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2008: A Year for Investing in Uranium Equities
Thursday, January 3, 2008

Uranium equities have stabilized in recent days with the uranium average bouncing back to the mid-180 level and only recently crossing back over the 190+ level . Investors have begun to test the waters and wade back into some of these issues rather than jump in blindly. It appears that we may have experienced the worst of the tax selling in both Canada and the United States, so the table seems set for 2008.

With drill results rolling in for the industry in the next few months we will have a news flow to trade on, and a few companies will be reporting NI 43-101 compliant resources. Not sure at all how any of these results will come in, however we will be investing our money in companies which have proven that they either have something solid in the ground, or are very close to something substantial based on their current results.

We cannot help but notice these days some of the full page advertisements endorsing nuclear power plants which keep popping up in some of our favorite financial publications (i.e. Barron's and The Wall Street Journal). It seems that Corporate America has fully embraced what is 'The Nuclear Renaissance' and have begun to put their money behind it. The utilities are behind these ads and are painting the picture that nuclear power is green power, and rightfully so. If you were to measure the electrical output of say coal (a truly dirty source of power at all stages of its cycle- from mining to the power plant) versus that of uranium there would be no other conclusion to draw from the facts. Truth be told, one kg of coal contains only three times more electrical output than fire wood and produces less than 1/16,600 of that of uranium. One question I would love to have answered is if you measured the coal ash which goes into the atmosphere, as a result of coal being burnt at a coal fired plant, and condensed it to the volume of its energy equivalent in uranium terms...how lethal and deadly would that substance be? Sad thing is this is all dumped into the atmosphere and greens seem to prefer that over storing the waste on the surface. In the future nuclear power may find more support as people become aware of the hazards of the chemicals dumped into the atmosphere and want to account for this. As laughable as this may sound, even today oil companies are looking at the fact of pumping CO2s into the ground in order to pump oil out and in the process keep greenhouse gasses out of the atmosphere. It is also being said that this process could help with meeting CO2 emission quotas under Kyoto.

Unfortunately there are those out there who lack knowledge on the matter and through their ignorance on the subject suggest that nuclear power is much more dangerous than any other power source we have due to the plants and spent fuel. There has not been an accident in nearly 30 years and today many of the plants basically run themselves. There is always the possibility of accidents, however France has converted to 80% nuclear and they do not have any problems (engineering or management) plaguing their plants.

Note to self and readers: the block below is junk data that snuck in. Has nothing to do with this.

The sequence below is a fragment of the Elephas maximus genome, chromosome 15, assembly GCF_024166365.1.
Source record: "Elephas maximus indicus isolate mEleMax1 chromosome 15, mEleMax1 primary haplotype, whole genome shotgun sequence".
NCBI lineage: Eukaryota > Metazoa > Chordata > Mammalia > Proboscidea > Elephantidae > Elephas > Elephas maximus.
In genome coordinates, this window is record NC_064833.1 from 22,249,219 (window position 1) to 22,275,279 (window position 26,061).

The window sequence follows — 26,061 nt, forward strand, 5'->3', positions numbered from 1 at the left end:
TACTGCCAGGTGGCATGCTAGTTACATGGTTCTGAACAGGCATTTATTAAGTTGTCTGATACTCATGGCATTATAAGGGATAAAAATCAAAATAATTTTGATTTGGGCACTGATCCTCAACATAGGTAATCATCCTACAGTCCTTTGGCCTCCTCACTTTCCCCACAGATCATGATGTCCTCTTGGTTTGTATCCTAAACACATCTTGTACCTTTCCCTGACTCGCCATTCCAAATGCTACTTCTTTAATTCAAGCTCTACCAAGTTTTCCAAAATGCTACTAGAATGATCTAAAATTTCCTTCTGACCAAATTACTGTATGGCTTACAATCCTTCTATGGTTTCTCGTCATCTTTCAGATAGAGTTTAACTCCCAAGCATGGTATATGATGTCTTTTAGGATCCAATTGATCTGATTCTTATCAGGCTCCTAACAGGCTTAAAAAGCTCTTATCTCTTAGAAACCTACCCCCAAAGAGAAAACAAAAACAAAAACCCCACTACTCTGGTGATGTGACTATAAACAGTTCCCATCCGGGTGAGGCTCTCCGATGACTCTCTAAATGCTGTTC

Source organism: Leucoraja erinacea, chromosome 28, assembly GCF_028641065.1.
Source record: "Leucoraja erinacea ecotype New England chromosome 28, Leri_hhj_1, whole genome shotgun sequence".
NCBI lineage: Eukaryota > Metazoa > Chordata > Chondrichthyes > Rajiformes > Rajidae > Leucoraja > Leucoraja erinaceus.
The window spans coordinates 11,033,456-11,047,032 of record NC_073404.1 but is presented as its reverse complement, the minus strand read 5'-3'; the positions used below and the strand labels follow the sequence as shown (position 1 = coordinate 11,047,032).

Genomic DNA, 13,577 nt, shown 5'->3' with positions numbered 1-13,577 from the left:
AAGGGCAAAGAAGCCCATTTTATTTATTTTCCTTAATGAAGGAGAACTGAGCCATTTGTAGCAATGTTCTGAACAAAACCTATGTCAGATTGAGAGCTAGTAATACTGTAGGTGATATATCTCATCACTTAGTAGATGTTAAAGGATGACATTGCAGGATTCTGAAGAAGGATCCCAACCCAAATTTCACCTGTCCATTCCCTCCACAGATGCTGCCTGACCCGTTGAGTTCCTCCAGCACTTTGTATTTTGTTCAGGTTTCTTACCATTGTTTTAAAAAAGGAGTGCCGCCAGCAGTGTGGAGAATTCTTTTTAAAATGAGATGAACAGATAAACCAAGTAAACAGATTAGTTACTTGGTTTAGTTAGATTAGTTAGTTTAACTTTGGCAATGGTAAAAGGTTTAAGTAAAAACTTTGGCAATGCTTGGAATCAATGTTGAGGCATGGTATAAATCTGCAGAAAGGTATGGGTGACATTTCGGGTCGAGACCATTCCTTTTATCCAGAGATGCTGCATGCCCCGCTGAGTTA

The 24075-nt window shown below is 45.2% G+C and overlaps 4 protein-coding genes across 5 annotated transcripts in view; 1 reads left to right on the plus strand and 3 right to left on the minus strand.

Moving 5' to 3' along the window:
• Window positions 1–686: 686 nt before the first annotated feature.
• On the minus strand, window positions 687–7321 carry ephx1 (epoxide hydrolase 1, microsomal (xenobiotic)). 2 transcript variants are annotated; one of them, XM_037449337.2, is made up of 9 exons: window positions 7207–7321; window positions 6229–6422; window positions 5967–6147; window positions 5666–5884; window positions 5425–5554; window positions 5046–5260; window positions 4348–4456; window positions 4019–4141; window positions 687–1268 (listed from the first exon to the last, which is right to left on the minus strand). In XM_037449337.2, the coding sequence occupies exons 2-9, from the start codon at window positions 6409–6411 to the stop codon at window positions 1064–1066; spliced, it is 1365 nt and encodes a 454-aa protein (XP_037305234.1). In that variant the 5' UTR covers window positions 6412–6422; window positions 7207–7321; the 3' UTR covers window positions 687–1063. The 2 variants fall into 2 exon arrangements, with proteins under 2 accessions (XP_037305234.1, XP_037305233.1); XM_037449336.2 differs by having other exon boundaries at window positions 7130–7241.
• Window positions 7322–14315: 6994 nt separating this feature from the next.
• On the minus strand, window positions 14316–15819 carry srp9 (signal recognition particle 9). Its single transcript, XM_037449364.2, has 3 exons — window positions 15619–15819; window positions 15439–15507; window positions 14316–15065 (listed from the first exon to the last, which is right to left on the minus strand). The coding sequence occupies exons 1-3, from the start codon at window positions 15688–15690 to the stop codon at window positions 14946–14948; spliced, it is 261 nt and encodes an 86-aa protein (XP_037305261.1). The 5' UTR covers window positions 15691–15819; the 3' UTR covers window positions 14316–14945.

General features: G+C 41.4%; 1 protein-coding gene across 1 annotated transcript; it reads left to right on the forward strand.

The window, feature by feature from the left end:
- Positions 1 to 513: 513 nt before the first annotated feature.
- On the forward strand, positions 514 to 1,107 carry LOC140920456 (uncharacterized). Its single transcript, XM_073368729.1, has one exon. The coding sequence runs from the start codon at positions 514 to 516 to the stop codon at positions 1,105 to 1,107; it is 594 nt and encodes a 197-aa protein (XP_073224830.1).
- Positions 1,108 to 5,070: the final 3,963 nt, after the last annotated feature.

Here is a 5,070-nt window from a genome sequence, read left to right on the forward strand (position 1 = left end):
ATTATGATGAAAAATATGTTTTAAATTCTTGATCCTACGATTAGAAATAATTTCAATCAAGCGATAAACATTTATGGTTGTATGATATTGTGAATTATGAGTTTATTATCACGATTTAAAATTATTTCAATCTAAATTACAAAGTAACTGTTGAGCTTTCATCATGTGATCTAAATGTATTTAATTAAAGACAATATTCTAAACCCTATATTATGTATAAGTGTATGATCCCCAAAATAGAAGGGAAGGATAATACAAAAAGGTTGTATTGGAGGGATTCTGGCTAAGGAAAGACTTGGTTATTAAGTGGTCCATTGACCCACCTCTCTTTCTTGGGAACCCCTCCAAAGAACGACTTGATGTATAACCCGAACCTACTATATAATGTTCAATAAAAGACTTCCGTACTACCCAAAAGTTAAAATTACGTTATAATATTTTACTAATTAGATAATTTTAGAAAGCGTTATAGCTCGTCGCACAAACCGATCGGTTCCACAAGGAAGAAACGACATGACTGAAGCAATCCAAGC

The country will learn more about nuclear power and uranium mining as 2008 moves on. More applications will be submitted to the DOE for permits to build nuclear power plants, and quite honestly the Southern US is very pro-nuclear. The guaranteed subsidies will encourage this, plus USEC Inc. issued a press release stating that these subsidies will also benefit the uranium refiners. There is $2 billion available to the front-end of the fuel cycle and $18.5 billion for the plants themselves. 

We still do believe that the established miners and near production explorers will be the issues to lead us out of the darkness, with Uranium One and Denison Mines looking attractive among the miners and Laramide Resources, UEX and Ur-Energy among the most attractive near production explorers. Pinetree would give one exposure to many uranium explorers, but only one, Mega Uranium, is a serious contender right now for achieving production. They do own some of the best explorers, and last we were told they effectively owned, through their stock ownership in Silver Spruce Resources and Universal Uranium, about 10% of the Two Time Zone Deposit in Labrador's Central Mineral Belt.

It appears that we are now trending upwards once again.  UUU needs to assure investors that they can run their uranium mines without the problems that have plagued them in the past few months.

Another reason we are still bullish on uranium for 2008 is the very fact that the big miners are not as bullish as once seemed. BHP Billiton and Rio Tinto both seem willing to part with Rio's holdings in Wyoming, BHP if they are able to buy Rio Tinto and Rio Tinto to get cash to pay down debt from recent acquisitions and to increase investors' returns. It is also important to note that none of the big miners have bought these uranium miners or explorers. Granted Cameco has made some strategic investments, but nothing material and Areva did purchase Uramin which was arguably the only buy among big miners. So until these uranium plays are discovered by those who specialize in mining, it is going to be hard for casual investors to discover.

There are still many reasons to invest in uranium, and at these prices we are among the buyers. Many of the same reasons we began investing in uranium equities still exist, and chief among them are the supply demand ratio and build-out of nuclear plants. So long as a marketplace exists where supply is half of demand and demand is increasing for many years out, a favorable investing opportunity will be present.


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